We all have needs (in fact, I was thinking today how I just keep getting hungry. Without fail, I get hungry every few hours. Unbelievable, right? What dependent creatures we are! We are helpless and are NOT self-sufficient! But back to the point..). We all have needs (physical, emotional, material, spiritual). Some days I just need a hug. For one reason or another I need someone to give me a hug. It’s awesome when someone notices it’s a rough day and gives me a hug but it would be just as great if I was honest with someone I trusted and said, “hey, I’m having a rough day and I just need a hug.” But that’s hard to do and I’m not quite sure why.
Needs expressed to others are known needs. And in general, needs that are known (in true community) are met needs. I’m thinking of two ways needs become known needs. First, expressing need and second, having your need found out.
Expressing need. That’s hard. Very few people want to be needy. It’s humbling to say that I am in need of something and even more humiliating to say that I need you. But I do. There are two hurdles to get over – pride that we don’t need help from each other and then the idea that our needs are a bother to each other. Even if I’m willing to say I need something, I might think that I don’t want to share my needs with people because I don’t want to bother them, I don’t want to burden them, I don’t want to inconvenience them. But we aren’t doing each other any favors by hiding need. Expressing need makes us human, makes us vulnerable, helps us connect. But mostly, it helps you love me.
I’m not helping you to love me if I’m hiding my need and my pain.
I’m not doing anyone any favors by pretending that I have my life together. We need to tell each other what we need. Graciously? Of course. Without selfish motive? Yes. But if we are really living in community with people we trust and love, telling each other our needs is not selfish. It’s living together how we are supposed to live. It’s saying, “I’m broken.You are, too. We need each other.” It’s me letting you know how you can care for me, and vice versa.
I feel loved by you when you trust me enough to tell me how I can love you and care for you. (I had to read that sentence twice… and I wrote it. That’s bad) 🙂
But! Expressing things outright is hard. So, what if we could all be people that are really good at asking questions to get to peoples’ real needs? The other way for needs to become known is for people to know us well and ask the right questions.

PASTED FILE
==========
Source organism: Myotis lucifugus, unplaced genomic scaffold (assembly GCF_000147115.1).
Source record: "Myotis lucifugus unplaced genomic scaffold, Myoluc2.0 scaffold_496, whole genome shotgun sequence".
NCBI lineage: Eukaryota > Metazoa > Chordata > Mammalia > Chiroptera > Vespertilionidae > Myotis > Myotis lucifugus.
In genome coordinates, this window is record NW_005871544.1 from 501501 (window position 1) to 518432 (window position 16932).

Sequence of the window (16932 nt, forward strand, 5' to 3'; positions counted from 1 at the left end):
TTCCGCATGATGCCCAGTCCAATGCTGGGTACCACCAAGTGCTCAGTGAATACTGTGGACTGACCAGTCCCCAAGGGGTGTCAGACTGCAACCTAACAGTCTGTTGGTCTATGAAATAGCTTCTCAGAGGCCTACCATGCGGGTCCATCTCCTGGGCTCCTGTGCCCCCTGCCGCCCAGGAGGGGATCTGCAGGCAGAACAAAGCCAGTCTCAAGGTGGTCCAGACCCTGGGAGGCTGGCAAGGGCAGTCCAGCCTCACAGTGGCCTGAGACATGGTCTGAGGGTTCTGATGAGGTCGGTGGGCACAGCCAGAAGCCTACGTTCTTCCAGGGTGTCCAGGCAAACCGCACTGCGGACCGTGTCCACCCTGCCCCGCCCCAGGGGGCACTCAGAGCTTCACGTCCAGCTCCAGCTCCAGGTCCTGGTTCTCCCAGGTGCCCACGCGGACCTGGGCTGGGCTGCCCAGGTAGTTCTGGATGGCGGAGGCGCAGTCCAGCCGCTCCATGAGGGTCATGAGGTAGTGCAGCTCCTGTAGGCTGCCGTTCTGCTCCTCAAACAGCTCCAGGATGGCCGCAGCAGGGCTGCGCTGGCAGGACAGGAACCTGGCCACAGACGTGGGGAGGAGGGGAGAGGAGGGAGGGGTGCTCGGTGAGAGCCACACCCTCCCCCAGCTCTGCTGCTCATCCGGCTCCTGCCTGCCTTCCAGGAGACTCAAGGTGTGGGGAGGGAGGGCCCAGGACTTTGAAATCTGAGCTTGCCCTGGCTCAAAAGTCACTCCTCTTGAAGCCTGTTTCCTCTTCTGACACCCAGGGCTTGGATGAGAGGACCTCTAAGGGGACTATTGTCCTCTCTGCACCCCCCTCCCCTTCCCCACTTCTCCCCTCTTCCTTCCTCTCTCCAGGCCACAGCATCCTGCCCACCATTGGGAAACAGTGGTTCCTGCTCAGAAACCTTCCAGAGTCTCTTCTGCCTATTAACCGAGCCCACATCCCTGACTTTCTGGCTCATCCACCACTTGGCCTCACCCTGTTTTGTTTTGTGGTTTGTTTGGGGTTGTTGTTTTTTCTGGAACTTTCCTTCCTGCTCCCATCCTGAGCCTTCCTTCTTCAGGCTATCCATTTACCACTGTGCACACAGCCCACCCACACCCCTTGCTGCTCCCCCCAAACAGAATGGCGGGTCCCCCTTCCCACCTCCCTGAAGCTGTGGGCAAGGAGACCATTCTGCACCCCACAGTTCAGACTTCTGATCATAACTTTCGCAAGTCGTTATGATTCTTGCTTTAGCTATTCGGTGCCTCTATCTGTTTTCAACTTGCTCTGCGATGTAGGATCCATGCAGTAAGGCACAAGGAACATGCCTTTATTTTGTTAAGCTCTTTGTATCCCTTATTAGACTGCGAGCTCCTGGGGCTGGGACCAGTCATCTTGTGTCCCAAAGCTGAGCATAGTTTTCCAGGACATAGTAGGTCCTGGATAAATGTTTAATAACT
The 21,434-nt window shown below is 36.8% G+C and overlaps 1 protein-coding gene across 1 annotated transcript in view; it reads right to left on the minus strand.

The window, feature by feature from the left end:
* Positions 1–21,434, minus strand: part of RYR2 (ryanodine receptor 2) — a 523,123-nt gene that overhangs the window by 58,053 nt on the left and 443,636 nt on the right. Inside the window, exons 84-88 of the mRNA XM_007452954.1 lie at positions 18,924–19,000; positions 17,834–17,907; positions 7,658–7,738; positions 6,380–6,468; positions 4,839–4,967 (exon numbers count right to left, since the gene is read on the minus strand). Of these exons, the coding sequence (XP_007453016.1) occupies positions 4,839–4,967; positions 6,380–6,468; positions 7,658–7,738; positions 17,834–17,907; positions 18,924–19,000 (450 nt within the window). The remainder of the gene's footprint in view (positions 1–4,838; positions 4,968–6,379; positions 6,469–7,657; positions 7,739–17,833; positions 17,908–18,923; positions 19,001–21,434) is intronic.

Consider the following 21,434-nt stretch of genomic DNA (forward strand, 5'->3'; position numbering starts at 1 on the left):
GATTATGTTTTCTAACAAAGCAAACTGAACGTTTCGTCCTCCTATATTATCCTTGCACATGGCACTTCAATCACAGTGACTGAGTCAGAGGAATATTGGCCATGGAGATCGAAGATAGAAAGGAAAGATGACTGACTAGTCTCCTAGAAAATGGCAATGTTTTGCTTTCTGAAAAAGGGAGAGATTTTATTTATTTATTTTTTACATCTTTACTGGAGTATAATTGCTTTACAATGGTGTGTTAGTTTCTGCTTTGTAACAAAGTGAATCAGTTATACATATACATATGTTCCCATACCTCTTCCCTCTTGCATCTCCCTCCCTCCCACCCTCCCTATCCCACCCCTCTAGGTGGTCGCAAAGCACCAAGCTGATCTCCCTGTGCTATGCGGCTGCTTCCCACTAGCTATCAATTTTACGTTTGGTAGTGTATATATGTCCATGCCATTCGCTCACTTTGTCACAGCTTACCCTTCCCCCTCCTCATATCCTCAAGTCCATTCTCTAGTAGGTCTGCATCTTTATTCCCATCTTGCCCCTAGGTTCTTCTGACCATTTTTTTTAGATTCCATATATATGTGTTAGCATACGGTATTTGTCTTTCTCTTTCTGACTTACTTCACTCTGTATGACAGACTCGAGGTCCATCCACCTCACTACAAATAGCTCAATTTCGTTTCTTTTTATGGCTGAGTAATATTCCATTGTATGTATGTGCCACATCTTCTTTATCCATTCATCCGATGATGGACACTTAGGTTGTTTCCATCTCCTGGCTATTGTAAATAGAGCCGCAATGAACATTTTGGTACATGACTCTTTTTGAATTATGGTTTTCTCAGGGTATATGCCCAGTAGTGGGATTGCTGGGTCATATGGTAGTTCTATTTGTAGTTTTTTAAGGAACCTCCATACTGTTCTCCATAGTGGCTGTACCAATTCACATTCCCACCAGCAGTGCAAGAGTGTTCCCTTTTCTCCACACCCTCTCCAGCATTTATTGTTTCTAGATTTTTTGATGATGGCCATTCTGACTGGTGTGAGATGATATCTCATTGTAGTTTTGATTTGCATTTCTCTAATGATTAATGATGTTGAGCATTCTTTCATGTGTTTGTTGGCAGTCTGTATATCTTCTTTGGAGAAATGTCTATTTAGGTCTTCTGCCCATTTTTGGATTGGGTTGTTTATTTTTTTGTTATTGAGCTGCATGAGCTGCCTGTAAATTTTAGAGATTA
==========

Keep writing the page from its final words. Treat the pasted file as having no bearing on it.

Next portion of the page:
There are some people in my life who know me well enough to know when something is wrong or when I need something. But there are also people I’ve come across who I don’t know me well but are so legitimately interested and caring and good at asking the right questions. But even between good friends, sometimes the right questions are required. Person A can be the most caring person in the world and would do anything at the drop of a hat when asked. But as we’ve established, asking for help outright can be intimidating. So if Person B doesn’t express the need and our kind, loving Person A doesn’t ask Person B good questions to figure out how to care for and love them… then Person B doesn’t really know how much Person A cares. Of course, Person B’s responsibility is to be honest and not just say, “I’m fine.” (Make it a goal not to say “I’m fine” or “I’m okay” for a whole week. Use real descriptive words!)
Good questions are important in life because they determine the quality of the answer we will get. Some people ask the right questions to get past surface answers. It’s an art! You can tell when someone is really good at it. I want to learn how to ask those questions and how to steer a conversation! Even if people aren’t willing to come out and express their need, most people will open up if someone shows genuine interest by asking real questions.
I love Tenth Avenue North’s song, “Any Other Way.” The whole song speaks to this concept of need and community, but it’s summed up in the line, “It’s not enough just to say that you’re okay. I need your hurt, I need your pain. It’s not love any other way.”
It’s not. Love is giving, trusting, sacrificing. Is it love if we’re not willing to tell each other what we need? Is it love if we’re not willing to ask each other questions to figure out how to love each other?
So let’s give hugs 🙂 and ask questions. And talk to people (actually talk to people). People are cool.